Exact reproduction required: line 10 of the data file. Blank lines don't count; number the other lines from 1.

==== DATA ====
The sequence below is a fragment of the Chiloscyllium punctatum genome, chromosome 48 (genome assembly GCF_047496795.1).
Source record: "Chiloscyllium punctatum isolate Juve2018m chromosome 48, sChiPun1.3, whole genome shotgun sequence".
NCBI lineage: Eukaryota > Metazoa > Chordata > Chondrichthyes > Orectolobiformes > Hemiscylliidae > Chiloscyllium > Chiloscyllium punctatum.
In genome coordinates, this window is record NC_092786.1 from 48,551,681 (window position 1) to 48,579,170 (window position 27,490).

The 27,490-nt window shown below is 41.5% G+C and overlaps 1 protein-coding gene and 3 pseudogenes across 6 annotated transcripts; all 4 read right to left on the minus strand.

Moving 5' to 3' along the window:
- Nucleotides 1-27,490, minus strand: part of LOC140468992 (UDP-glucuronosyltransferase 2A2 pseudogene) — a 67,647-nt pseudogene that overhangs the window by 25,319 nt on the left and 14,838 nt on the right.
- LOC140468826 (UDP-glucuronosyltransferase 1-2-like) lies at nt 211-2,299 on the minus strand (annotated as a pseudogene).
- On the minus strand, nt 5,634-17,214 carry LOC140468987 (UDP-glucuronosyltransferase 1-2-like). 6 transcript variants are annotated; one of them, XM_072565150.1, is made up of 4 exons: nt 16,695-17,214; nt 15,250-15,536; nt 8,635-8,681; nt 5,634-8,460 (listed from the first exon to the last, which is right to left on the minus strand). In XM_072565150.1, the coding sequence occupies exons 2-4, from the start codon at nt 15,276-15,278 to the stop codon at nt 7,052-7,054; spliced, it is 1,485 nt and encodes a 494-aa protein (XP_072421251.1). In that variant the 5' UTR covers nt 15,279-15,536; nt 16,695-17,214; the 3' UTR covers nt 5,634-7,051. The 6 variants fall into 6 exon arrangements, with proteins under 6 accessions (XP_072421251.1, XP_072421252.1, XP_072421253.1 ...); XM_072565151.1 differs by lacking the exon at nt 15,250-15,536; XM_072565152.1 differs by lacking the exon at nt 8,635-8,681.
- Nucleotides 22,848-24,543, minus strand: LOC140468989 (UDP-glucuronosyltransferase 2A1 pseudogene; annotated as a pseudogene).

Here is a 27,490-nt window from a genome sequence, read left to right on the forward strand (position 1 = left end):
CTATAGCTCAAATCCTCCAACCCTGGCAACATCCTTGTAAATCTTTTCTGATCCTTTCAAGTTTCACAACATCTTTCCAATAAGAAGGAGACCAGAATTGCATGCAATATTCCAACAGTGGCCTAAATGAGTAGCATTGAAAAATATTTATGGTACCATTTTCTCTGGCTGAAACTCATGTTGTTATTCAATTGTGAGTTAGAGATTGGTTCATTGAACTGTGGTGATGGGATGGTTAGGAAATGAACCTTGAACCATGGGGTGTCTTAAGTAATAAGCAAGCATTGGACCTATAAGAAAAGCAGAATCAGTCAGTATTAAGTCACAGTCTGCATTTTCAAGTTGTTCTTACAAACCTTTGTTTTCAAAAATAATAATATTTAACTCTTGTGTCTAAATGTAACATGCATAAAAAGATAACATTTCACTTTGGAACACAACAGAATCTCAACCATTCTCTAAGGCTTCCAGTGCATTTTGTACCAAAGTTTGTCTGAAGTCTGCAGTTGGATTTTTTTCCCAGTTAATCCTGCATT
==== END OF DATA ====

- Nucleotides 22,848-24,543, minus strand: LOC140468989 (UDP-glucuronosyltransferase 2A1 pseudogene; annotated as a pseudogene).